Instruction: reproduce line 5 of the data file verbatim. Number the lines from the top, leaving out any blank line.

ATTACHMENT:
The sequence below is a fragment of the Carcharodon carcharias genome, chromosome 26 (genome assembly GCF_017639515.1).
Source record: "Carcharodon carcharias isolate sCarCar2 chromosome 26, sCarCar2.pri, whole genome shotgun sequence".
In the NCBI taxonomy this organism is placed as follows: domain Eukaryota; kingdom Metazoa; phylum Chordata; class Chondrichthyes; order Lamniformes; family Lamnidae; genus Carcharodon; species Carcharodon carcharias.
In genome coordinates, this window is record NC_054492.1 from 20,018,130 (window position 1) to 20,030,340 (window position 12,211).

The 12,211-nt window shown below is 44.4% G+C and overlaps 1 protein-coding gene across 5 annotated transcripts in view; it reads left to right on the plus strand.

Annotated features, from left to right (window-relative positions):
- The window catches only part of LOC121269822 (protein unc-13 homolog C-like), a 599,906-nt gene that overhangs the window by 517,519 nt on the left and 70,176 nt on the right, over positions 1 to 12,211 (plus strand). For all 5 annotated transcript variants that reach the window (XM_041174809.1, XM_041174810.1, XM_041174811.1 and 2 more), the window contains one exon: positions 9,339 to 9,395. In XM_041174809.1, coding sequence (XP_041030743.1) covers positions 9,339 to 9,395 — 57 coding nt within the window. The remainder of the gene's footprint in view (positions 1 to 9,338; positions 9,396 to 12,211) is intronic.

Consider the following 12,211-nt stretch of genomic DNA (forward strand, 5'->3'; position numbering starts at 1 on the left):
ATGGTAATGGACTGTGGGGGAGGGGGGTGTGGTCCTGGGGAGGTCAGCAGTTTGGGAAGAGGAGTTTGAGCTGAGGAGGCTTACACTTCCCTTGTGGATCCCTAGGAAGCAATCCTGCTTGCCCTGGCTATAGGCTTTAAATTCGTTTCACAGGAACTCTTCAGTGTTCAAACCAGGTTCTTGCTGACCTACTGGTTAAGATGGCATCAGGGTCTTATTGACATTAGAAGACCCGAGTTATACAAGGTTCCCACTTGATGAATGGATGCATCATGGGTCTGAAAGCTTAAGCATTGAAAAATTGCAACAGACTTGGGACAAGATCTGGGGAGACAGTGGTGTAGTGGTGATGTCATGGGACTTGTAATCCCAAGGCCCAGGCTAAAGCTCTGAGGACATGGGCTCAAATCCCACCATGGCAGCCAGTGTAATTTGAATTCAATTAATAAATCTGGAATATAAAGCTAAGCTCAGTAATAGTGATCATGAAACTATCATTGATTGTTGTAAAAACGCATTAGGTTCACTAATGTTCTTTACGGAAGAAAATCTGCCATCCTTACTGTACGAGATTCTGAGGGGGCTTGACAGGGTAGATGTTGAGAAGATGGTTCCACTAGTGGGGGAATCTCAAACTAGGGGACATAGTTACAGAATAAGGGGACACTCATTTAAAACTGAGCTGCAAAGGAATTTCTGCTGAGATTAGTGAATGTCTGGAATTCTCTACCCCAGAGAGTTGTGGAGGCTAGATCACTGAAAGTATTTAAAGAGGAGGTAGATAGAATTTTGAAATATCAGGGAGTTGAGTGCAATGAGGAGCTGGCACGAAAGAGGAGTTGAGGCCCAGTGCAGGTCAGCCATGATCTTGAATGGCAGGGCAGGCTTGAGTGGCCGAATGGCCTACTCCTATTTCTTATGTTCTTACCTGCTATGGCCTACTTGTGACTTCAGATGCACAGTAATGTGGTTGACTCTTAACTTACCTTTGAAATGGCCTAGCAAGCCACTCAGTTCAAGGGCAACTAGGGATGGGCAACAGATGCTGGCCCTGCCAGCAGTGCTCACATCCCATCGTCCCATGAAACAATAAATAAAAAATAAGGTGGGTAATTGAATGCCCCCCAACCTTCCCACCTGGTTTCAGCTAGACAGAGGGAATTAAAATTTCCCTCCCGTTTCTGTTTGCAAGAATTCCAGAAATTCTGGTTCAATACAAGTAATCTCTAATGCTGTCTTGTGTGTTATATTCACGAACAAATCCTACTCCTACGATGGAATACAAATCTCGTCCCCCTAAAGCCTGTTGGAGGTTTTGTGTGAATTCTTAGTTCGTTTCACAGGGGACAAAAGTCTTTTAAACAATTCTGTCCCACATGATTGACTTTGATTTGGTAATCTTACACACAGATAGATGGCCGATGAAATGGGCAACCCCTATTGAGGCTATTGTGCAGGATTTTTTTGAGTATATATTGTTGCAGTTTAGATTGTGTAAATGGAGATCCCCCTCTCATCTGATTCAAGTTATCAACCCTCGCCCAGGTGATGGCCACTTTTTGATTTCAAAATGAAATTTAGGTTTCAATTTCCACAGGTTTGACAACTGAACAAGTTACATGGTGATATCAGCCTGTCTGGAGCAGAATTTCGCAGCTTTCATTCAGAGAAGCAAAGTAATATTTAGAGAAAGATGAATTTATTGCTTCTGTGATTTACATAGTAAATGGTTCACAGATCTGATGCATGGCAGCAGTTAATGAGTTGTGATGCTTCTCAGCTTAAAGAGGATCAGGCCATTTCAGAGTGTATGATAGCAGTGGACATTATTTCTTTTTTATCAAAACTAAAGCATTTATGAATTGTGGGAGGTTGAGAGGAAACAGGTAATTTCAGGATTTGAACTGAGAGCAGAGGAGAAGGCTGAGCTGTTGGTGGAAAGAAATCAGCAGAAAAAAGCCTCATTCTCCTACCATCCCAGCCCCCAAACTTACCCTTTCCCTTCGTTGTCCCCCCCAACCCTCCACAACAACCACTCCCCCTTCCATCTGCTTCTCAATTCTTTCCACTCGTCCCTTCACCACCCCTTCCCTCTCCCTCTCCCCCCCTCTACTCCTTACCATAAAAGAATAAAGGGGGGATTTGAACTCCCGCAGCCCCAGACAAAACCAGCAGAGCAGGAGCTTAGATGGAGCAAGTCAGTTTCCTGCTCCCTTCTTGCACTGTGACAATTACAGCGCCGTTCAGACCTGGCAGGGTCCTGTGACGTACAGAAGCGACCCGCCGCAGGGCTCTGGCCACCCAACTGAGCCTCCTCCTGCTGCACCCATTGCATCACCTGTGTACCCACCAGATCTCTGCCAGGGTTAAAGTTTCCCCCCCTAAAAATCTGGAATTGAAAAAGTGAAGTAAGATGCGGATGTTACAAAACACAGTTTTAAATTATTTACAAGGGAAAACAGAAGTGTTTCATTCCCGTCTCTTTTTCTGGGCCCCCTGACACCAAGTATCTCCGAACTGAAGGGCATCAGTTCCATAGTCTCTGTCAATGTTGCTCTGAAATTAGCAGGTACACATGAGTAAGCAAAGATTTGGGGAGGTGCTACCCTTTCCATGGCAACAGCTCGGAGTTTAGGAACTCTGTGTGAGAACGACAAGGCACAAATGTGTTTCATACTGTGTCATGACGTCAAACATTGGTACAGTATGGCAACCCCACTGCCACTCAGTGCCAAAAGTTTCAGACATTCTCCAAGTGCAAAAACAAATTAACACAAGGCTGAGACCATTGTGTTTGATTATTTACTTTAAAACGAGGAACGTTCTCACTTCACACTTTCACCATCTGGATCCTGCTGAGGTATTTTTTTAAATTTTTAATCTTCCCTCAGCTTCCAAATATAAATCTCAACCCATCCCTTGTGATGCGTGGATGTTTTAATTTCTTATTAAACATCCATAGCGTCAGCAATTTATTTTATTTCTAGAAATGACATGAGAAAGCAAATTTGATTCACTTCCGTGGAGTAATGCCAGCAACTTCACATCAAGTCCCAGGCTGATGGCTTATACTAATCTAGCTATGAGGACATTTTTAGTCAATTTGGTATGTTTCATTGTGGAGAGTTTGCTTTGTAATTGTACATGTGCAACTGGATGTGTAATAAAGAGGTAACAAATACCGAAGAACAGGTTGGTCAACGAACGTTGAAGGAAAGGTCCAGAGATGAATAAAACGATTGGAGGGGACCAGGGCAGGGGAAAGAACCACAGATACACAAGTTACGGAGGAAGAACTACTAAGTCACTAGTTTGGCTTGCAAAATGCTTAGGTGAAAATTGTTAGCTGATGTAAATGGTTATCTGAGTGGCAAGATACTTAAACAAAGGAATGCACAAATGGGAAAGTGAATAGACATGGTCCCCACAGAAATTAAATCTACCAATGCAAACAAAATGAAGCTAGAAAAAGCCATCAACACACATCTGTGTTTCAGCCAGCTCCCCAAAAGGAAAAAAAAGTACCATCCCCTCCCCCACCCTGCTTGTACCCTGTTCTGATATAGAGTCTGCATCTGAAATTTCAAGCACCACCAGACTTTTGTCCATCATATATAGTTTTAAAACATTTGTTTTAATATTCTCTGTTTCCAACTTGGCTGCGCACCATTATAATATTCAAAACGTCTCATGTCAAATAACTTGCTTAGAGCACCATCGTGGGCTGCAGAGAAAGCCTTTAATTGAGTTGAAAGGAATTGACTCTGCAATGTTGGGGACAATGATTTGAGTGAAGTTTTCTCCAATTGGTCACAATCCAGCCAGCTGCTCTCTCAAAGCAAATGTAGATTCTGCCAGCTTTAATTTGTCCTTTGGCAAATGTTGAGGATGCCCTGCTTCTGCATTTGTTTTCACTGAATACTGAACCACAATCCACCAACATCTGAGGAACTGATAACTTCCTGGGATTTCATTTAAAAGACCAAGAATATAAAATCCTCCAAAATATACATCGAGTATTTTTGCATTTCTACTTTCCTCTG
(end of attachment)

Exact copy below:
The 12,211-nt window shown below is 44.4% G+C and overlaps 1 protein-coding gene across 5 annotated transcripts in view; it reads left to right on the plus strand.